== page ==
The go-to guy for the media in the Cubs clubhouse before Friday's Wrigley Field opener wasn't Starlin Castro or Anthony Rizzo.
It was Emilio Bonifacio.
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Who would have thought?
The Cubs didn't even sign Bonifacio until Feb. 15, and that was on a minor-league contract with an invitation to big-league spring training.
Not only did Bonifacio make the team, he opened the season with 11 hits in the first three games of the season at Pittsburgh. According to the Elias Sports Bureau, he became the first player in the modern era (since 1900) to collect 11 hits in his first three games with a team.
It's hard to keep that kind of production out of the lineup, and Cubs manager Rick Renteria had Bonifacio leading off and playing center field against the Phillies.
Bonifacio went 0-for-3 in the Cubs' 7-2 loss.
"I've got a new opportunity with a club," said Bonifacio, who turns 29 on April 23.
So who is this guy? He is a 5-foot-11 switch hitter who has played all over the diamond for the Diamondbacks, Nationals, Marlins, Blue Jays and Royals.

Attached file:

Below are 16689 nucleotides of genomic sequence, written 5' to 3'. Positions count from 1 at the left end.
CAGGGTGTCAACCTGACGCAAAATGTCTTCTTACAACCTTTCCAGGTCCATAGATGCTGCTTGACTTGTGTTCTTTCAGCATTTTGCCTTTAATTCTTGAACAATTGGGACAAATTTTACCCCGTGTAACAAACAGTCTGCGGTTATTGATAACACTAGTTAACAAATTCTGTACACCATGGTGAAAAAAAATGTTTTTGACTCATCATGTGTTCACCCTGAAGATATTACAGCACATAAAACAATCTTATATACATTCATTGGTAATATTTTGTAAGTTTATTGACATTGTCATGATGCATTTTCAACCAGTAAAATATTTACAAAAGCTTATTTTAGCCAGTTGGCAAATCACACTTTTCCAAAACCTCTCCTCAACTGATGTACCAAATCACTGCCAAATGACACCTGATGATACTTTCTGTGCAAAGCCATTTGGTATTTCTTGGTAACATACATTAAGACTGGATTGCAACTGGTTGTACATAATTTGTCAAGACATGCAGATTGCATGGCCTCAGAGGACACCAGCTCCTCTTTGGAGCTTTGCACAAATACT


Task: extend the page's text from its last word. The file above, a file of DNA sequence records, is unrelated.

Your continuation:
"I think we felt he was sort of miscast in the American League," said Cubs general manager Jed Hoyer. "He's a really good National League player, a guy that can do a lot of different things, play positions, lead off, pinch run. You need those guys to have a good bench in the National League. For us, in places like Toronto and Kansas City, I think it's al little bit of a waste of what he can do well on a baseball field. I think he gives Rick Renteria and the coaching staff a lot of different weapons within the same player."
Bonifacio entered this year with 138 stolen bases while being caught only 36 times. Asked to tell fans what he brings, he gave a simple answer.
"Speed game," he said. "That's part of my game."
Hoyer said it is possible he could outgrow the "utility" label and see a lot of action for the Cubs.
"I would love it if he would," the GM said. "He's certainly not a young player where you think he has that kind of upside, but I think he's got coaching staff that likes him a lot. He's got a role where he can play a great deal. Sometimes those kind of players in that kind of season can outperform expectations.
"I also like the fact that he knows what his game is. You don't see a lot of flyballs out of him. You won't see him get big with his swing very often. He knows why he's on the team and what he's trying to do."
As for Bonifacio's imperfect day Friday, Renteria said: "Bonnie's human. But he's a pretty good human."